Case Study: Portland Oregon

There are only 3 cities in the US that have achieved platinum level certification by the League of American Bicyclists; Davis, CA, Boulder City, CO, and Portland, OR. What have these cities done to promote biking and walking that can be applied in the San Fernando Valley? For one thing, they have a plan!

Here is the City of Portland’s Bicycle Plan for 2030

Attract new riders

Plan and design for people who are not yet riding by developing safe and comfortable low-stress bikeways (such as bicycle boulevards and trails) that reduce conflicts between people riding bicycles and people driving.

Strengthen bicycle policies

Adopt policy changes outlined in the Plan, including a new bicycle transportation policy of making bicycling more attractive than driving for short trips.

Form a denser bikeway network

Expand the network of bikeways in Portland to achieve a fine-grained system that offers riders an array of route choices.

Increase bicycle parking

Implement measures to satisfy the growing demand for bike parking.

Expand programs to support bicycling

Expand established programs, and develop new programs, to encourage and support bicycling.

Increase funding for bicycle facilities

Pursue multiple strategies to increase funding for bicycle facilities and other green transportation modes.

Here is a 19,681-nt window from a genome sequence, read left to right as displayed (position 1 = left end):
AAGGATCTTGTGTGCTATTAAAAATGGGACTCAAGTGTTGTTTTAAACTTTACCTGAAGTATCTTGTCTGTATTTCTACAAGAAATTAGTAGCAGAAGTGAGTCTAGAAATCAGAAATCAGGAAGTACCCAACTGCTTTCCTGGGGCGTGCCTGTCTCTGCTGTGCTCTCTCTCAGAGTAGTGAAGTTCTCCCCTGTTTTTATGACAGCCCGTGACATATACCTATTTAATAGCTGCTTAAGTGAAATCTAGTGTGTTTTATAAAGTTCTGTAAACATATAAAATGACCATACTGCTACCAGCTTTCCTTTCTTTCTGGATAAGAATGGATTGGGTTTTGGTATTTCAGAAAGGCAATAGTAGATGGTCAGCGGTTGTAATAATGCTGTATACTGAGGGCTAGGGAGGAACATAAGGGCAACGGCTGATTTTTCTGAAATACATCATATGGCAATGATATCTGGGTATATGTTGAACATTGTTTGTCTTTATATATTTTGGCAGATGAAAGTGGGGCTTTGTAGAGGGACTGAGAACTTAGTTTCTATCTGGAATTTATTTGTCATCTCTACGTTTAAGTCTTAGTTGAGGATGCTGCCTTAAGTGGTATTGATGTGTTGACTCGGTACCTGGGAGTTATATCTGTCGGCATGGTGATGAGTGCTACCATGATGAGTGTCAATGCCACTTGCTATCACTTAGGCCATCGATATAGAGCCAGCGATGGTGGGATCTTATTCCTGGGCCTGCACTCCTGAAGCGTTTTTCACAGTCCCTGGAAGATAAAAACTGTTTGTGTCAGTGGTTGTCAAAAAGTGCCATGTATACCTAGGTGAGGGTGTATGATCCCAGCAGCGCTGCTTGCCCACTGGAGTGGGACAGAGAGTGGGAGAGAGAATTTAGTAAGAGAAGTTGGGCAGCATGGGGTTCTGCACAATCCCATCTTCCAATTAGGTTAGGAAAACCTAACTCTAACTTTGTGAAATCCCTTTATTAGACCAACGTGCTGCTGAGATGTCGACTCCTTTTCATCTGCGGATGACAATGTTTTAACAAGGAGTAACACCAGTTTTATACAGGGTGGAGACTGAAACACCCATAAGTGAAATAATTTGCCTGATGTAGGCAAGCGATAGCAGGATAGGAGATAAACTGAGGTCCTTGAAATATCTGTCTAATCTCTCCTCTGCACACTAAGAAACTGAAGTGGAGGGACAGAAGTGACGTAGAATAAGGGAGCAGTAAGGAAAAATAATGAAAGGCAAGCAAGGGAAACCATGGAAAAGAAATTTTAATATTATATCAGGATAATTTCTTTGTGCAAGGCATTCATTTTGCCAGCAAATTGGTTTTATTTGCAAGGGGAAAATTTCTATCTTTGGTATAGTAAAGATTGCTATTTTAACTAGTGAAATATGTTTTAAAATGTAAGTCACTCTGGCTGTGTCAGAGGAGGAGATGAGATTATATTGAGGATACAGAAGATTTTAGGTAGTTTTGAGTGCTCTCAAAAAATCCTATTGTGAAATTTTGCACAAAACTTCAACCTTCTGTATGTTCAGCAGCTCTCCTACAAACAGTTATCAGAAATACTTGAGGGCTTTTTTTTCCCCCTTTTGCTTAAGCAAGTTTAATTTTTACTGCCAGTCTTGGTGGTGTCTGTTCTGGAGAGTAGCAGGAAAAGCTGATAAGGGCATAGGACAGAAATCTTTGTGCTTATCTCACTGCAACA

Dedicated bike paths (CA Class II Bike Paths) are probably something we cannot make in the San Fernando Valley, with the exception of the right-of-way adjacent to the Metro Orange Line. This is due to the built out nature of the Valley. What we can do is exactly what Portland began a few decades ago. Here are some examples.

Bicycle Boulevards

Portland has created Bicycle Boulevards by using traffic calming/diverting techniques in order to decrease automobile traffic to create a safer, less stressful environment for bicyclists. What’s interesting about this example is that these Bike Boulevards were created because residents and neighborhoods wanted them! These citizens were proactive about wanting better facilities in their neighborhoods and they got them.

Cycle Track & Buffered Bike Lanes

Portland has also done a good job at considering ways to make the commute less stressful for both bikes and motorists. One particularly clever thing I thought they did was to shift the location of the bike lane and parking spots for cars. In doing so, Portland has created a street where bikes are buffered from fast moving automobile traffic, and fast moving cars are buffered from slower moving bikes by a row of parked cars!

Now I am not a biking enthusiast. I am realistic. You have a car to get to places when you need to transport a lot of stuff, or when you want to get somewhere fast, or for longer trips. The problem is, the car is practically the ONLY option for convenient travel in the Valley. I drive my car because there are no other convenient options. By creating complete streets, we can bring convenience to biking and walking. By reclaiming our streets, we open up the possibility for other modes of transportation to flourish so that we do not become slaves to our cars.


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